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Dealing with News Video, Warts and All

One of the powerful things about our Web site is our video. We have lots of it. And for the most part it is cutting edge, newsy, and relevant (something a lot of our competition can't really claim).

But our video also gives me a lot of agita.

You see, as a general rule we take all the interviews, packages, and roundtable discussions you see on CNBC air and routinely put them onto our Web site. We also do some original video and some "web extra" video. It's great having all that material. The problems come when somebody wants us to take a video down or go back and edit something out.

That's a serious issue. Publishing something onto a news Web site, in my view, is the same as publishing a newspaper article or broadcasting a television news program. You don't go back and "revise" it or make it disappear. That's a creepy, almost Big Brother kind of thing.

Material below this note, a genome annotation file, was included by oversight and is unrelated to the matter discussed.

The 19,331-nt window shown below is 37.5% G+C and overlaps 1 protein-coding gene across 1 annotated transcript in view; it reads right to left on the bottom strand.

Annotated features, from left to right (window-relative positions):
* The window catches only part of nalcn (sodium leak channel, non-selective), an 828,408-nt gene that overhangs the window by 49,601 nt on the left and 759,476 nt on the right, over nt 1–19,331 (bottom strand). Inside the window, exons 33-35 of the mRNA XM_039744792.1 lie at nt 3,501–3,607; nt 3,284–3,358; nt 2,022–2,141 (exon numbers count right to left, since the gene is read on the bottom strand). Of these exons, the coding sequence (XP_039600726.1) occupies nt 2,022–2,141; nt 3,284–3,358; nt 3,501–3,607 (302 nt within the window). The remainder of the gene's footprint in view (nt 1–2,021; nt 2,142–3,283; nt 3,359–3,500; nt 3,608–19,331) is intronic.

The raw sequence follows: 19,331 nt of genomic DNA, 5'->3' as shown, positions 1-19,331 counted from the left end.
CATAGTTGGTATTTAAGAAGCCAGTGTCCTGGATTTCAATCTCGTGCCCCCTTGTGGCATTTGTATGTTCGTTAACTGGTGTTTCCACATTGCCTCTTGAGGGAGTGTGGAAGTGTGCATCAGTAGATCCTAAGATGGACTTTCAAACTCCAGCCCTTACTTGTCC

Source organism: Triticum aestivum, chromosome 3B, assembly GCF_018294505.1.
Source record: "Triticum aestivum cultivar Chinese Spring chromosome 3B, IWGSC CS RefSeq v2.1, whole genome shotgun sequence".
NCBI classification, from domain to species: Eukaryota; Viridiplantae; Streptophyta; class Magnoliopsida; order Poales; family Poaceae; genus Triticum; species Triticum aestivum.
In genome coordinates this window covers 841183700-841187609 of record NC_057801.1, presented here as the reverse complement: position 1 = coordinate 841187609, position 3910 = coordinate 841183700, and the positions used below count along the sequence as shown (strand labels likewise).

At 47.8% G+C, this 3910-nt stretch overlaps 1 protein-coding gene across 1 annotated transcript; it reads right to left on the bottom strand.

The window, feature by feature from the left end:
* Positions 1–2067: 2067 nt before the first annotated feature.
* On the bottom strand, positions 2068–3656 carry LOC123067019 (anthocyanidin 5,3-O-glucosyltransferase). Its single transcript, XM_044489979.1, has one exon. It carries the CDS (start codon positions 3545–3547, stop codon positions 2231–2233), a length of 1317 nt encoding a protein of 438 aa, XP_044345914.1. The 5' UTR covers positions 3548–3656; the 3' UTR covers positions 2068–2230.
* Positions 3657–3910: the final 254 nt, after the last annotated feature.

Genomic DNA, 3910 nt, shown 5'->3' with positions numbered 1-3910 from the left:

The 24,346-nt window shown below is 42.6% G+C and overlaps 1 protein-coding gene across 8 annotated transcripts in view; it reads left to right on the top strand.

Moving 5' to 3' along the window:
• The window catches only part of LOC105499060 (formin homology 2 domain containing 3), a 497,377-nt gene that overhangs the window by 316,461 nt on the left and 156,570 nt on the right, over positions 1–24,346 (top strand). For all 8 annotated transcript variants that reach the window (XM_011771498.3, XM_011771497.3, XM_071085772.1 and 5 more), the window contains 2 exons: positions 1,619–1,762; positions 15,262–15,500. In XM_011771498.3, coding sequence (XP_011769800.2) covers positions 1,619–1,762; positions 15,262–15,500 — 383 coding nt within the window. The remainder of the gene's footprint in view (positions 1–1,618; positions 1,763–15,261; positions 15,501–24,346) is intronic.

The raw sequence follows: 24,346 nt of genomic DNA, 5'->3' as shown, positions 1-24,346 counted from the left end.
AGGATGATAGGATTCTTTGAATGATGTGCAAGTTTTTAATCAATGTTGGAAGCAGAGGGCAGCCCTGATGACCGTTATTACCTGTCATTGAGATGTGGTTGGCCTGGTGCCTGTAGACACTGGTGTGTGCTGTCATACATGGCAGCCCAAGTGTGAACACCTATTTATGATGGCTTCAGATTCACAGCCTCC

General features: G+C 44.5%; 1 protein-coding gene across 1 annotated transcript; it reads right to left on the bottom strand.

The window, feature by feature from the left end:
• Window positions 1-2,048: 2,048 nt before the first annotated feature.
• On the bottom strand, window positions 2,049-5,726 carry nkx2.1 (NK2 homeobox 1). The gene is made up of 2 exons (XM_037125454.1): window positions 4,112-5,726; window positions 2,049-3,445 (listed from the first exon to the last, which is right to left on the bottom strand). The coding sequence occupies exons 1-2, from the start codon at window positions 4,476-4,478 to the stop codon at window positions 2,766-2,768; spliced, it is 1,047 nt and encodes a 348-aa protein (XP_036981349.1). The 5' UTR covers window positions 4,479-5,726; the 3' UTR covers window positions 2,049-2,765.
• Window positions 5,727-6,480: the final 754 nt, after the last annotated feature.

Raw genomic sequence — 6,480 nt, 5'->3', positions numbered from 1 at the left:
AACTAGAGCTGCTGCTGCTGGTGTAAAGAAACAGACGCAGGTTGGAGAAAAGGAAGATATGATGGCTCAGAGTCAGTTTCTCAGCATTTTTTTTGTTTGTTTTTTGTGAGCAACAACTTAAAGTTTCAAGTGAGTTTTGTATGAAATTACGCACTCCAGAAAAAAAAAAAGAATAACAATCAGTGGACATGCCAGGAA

Yet we get requests to do just that (often by fellow journalists, which I find a little disturbing). The reasons range from the serious to the trivial. Somebody made a factual misstatement ... that's serious. But there are some who want videos down because they don't feel they came off too well or they said something they shouldn't have. Once someone wanted a piece down because they had a "bad hair" day (not at CNBC ... in my previous life).

Of course if somebody on air said something factually wrong about a situation or another entity, the video should come down. It doesn't do readers any good to have bad information on the site.

But pulling video for the rest of the reasons? In some cases it could be viewed as a retraction of sorts. In others, just revisionist. Either way I resist it. Strongly.

But sometimes I wonder if it is worth the agita. Can a few of you readers let me know?